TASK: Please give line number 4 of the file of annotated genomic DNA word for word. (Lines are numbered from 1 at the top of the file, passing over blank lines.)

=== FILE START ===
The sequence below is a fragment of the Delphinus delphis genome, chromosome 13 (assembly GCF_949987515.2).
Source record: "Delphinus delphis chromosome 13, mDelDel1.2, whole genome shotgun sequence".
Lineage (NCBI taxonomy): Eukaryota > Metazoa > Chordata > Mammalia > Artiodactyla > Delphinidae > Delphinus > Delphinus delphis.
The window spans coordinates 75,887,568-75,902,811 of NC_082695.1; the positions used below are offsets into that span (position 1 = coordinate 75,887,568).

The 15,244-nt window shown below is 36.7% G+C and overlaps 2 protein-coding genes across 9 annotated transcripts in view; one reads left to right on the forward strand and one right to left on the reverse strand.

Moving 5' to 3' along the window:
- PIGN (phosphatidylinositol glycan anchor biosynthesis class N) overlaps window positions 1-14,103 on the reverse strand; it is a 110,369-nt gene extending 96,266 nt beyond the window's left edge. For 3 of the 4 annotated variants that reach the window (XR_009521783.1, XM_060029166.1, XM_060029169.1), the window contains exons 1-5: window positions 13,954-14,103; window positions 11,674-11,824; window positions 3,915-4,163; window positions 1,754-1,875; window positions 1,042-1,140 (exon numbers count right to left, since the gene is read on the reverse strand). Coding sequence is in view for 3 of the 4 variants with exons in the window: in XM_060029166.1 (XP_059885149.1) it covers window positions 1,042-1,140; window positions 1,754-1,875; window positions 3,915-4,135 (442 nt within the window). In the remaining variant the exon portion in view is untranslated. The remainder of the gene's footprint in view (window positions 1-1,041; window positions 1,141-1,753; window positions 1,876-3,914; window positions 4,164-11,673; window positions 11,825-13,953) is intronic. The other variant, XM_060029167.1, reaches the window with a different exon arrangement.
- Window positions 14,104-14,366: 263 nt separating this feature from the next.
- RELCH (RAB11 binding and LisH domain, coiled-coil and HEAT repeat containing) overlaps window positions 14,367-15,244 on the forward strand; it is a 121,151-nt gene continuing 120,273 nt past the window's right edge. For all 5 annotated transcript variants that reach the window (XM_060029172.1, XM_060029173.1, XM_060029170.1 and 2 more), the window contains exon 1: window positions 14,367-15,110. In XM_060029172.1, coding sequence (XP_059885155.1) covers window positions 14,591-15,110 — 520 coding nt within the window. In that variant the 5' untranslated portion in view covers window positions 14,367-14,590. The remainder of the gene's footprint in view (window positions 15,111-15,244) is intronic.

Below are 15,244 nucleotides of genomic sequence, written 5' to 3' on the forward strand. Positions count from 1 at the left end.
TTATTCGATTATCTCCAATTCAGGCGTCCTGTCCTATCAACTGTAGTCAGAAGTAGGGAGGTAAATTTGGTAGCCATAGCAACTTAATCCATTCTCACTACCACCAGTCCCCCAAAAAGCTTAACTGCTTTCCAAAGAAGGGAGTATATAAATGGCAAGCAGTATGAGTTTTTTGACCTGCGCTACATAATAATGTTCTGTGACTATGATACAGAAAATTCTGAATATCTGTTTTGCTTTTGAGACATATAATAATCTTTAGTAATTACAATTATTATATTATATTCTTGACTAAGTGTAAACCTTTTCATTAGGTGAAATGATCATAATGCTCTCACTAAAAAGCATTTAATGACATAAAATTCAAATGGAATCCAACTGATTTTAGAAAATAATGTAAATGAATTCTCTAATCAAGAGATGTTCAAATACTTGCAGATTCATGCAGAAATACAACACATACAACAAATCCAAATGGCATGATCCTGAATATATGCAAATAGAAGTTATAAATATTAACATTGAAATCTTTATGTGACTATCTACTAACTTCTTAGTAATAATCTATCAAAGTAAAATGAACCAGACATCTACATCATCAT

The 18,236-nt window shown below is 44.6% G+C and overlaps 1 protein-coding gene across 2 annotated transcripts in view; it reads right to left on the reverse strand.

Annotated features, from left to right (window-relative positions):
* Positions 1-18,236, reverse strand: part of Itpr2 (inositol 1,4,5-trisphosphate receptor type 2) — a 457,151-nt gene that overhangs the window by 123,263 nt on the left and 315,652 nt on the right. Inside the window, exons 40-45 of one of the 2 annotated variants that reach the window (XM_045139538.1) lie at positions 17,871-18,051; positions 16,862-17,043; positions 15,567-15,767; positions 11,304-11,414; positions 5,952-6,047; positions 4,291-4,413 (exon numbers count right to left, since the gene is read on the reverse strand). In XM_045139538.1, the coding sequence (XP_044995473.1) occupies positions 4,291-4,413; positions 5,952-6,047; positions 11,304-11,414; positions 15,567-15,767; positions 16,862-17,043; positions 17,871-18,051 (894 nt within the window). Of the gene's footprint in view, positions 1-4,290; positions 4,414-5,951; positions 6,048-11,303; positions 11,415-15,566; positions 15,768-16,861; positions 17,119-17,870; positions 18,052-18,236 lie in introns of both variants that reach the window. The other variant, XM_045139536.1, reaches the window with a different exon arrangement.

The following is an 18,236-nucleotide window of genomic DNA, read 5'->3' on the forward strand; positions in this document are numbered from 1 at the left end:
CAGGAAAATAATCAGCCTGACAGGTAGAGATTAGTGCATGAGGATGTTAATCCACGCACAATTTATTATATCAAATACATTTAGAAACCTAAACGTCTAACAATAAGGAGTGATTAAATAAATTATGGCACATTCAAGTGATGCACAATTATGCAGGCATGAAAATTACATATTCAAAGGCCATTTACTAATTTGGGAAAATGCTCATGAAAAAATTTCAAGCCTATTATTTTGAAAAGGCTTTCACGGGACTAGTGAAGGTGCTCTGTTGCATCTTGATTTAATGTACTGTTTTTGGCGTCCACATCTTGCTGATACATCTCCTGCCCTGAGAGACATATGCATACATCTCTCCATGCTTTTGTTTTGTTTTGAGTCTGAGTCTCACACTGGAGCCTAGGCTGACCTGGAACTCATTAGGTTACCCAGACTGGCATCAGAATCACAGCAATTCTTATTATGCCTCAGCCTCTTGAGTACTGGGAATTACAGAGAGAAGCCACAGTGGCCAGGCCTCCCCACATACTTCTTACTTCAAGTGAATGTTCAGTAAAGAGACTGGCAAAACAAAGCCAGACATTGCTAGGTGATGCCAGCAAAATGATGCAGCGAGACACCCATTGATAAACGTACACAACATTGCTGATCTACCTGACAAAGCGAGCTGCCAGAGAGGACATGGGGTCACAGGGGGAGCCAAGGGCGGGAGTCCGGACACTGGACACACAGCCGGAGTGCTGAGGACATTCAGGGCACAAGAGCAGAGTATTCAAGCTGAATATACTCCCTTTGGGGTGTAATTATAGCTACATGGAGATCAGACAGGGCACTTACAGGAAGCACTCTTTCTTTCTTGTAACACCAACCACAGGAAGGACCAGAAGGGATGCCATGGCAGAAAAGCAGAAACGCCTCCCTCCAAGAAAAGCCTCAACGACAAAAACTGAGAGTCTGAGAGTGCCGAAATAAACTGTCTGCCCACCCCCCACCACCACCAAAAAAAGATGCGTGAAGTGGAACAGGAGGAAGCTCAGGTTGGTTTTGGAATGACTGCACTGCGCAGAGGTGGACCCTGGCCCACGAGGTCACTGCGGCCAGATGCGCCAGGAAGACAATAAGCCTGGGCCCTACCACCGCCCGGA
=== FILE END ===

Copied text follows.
The window spans coordinates 75,887,568-75,902,811 of NC_082695.1; the positions used below are offsets into that span (position 1 = coordinate 75,887,568).